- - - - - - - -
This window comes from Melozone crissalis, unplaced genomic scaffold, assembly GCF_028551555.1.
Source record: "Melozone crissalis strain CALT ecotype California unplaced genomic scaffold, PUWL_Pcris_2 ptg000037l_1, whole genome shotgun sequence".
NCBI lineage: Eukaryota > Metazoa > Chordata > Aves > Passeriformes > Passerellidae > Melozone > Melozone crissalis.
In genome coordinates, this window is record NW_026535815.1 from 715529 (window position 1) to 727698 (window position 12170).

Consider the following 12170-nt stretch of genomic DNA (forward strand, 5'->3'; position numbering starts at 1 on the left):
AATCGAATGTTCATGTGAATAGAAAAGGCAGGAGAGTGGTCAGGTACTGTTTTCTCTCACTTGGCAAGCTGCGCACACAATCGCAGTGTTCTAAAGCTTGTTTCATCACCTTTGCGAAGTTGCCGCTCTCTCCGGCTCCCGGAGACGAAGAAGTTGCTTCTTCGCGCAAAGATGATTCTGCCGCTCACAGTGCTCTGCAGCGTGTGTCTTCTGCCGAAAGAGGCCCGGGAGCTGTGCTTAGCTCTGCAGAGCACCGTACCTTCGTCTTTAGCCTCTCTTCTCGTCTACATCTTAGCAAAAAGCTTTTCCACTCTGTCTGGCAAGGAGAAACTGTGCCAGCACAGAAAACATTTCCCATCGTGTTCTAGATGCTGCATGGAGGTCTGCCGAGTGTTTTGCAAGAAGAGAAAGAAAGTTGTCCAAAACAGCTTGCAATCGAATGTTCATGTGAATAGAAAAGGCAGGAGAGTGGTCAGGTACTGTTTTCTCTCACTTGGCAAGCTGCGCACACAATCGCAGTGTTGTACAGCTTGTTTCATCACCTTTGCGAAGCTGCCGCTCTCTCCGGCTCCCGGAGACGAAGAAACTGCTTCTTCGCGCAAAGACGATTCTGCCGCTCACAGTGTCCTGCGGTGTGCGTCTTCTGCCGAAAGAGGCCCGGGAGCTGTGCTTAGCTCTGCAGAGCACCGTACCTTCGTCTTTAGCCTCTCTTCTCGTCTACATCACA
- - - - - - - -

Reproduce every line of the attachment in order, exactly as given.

This window comes from Melozone crissalis, unplaced genomic scaffold, assembly GCF_028551555.1.
Source record: "Melozone crissalis strain CALT ecotype California unplaced genomic scaffold, PUWL_Pcris_2 ptg000037l_1, whole genome shotgun sequence".
NCBI lineage: Eukaryota > Metazoa > Chordata > Aves > Passeriformes > Passerellidae > Melozone > Melozone crissalis.
In genome coordinates, this window is record NW_026535815.1 from 715529 (window position 1) to 727698 (window position 12170).

Consider the following 12170-nt stretch of genomic DNA (forward strand, 5'->3'; position numbering starts at 1 on the left):
AATCGAATGTTCATGTGAATAGAAAAGGCAGGAGAGTGGTCAGGTACTGTTTTCTCTCACTTGGCAAGCTGCGCACACAATCGCAGTGTTCTAAAGCTTGTTTCATCACCTTTGCGAAGTTGCCGCTCTCTCCGGCTCCCGGAGACGAAGAAGTTGCTTCTTCGCGCAAAGATGATTCTGCCGCTCACAGTGCTCTGCAGCGTGTGTCTTCTGCCGAAAGAGGCCCGGGAGCTGTGCTTAGCTCTGCAGAGCACCGTACCTTCGTCTTTAGCCTCTCTTCTCGTCTACATCTTAGCAAAAAGCTTTTCCACTCTGTCTGGCAAGGAGAAACTGTGCCAGCACAGAAAACATTTCCCATCGTGTTCTAGATGCTGCATGGAGGTCTGCCGAGTGTTTTGCAAGAAGAGAAAGAAAGTTGTCCAAAACAGCTTGCAATCGAATGTTCATGTGAATAGAAAAGGCAGGAGAGTGGTCAGGTACTGTTTTCTCTCACTTGGCAAGCTGCGCACACAATCGCAGTGTTGTACAGCTTGTTTCATCACCTTTGCGAAGCTGCCGCTCTCTCCGGCTCCCGGAGACGAAGAAACTGCTTCTTCGCGCAAAGACGATTCTGCCGCTCACAGTGTCCTGCGGTGTGCGTCTTCTGCCGAAAGAGGCCCGGGAGCTGTGCTTAGCTCTGCAGAGCACCGTACCTTCGTCTTTAGCCTCTCTTCTCGTCTACATCACA